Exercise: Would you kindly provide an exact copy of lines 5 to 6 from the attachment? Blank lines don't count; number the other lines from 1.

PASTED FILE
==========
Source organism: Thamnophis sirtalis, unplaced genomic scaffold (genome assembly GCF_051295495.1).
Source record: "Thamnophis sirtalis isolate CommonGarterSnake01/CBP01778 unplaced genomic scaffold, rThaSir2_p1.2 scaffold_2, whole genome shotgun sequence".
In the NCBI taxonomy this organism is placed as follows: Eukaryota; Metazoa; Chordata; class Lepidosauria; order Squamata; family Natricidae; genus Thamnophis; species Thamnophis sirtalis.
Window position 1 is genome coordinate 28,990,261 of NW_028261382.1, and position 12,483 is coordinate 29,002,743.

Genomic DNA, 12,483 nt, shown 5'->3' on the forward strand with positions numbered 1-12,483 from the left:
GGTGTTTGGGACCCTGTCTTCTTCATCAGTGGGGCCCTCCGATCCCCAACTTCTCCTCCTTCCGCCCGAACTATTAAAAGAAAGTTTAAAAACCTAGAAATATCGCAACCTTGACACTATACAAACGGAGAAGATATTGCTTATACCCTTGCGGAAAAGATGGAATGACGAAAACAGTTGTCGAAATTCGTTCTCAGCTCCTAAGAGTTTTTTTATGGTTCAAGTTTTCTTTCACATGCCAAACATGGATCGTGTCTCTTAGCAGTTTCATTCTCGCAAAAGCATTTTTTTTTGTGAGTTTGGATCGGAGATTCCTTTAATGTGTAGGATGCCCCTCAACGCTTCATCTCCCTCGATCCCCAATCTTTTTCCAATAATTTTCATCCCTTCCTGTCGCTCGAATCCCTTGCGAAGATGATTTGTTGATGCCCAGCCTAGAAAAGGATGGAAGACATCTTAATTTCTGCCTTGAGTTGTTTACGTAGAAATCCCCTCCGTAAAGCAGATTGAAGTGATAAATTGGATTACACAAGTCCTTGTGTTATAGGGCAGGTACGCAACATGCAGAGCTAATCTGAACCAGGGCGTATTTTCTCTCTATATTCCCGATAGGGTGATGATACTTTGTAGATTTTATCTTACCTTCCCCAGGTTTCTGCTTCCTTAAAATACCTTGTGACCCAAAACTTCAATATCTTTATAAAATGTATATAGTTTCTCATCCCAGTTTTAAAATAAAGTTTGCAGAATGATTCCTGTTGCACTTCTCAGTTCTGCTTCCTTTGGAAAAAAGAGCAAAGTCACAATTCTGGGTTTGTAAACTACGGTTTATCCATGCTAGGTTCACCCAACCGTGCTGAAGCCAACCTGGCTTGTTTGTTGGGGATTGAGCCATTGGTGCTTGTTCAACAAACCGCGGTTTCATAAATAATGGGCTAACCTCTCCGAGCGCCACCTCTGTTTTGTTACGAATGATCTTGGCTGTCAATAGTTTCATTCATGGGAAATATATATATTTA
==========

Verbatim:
Genomic DNA, 12,483 nt, shown 5'->3' on the forward strand with positions numbered 1-12,483 from the left:
GGTGTTTGGGACCCTGTCTTCTTCATCAGTGGGGCCCTCCGATCCCCAACTTCTCCTCCTTCCGCCCGAACTATTAAAAGAAAGTTTAAAAACCTAGAAATATCGCAACCTTGACACTATACAAACGGAGAAGATATTGCTTATACCCTTGCGGAAAAGATGGAATGACGAAAACAGTTGTCGAAATTCGTTCTCAGCTCCTAAGAGTTTTTTTATGGTTCAAGTTTTCTTTCACATGCCAAACATGGATCGTGTCTCTTAGCAGTTTCATTCTCGCAAAAGCATTTTTTTTTGTGAGTTTGGATCGGAGATTCCTTTAATGTGTAGGATGCCCCTCAACGCTTCATCTCCCTCGATCCCCAATCTTTTTCCAATAATTTTCATCCCTTCCTGTCGCTCGAATCCCTTGCGAAGATGATTTGTTGATGCCCAGCCTAGAAAAGGATGGAAGACATCTTAATTTCTGCCTTGAGTTGTTTACGTAGAAATCCCCTCCGTAAAGCAGATTGAAGTGATAAATTGGATTACACAAGTCCTTGTGTTATAGGGCAGGTACGCAACATGCAGAGCTAATCTGAACCAGGGCGTATTTTCTCTCTATATTCCCGATAGGGTGATGATACTTTGTAGATTTTATCTTACCTTCCCCAGGTTTCTGCTTCCTTAAAATACCTTGTGACCCAAAACTTCAATATCTTTATAAAATGTATATAGTTTCTCATCCCAGTTTTAAAATAAAGTTTGCAGAATGATTCCTGTTGCACTTCTCAGTTCTGCTTCCTTTGGAAAAAAGAGCAAAGTCACAATTCTGGGTTTGTAAACTACGGTTTATCCATGCTAGGTTCACCCAACCGTGCTGAAGCCAACCTGGCTTGTTTGTTGGGGATTGAGCCATTGGTGCTTGTTCAACAAACCGCGGTTTCATAAATAATGGGCTAACCTCTCCGAGCGCCACCTCTGTTTTGTTACGAATGATCTTGGCTGTCAATAGTTTCATTCATGGGAAATATATATATTTA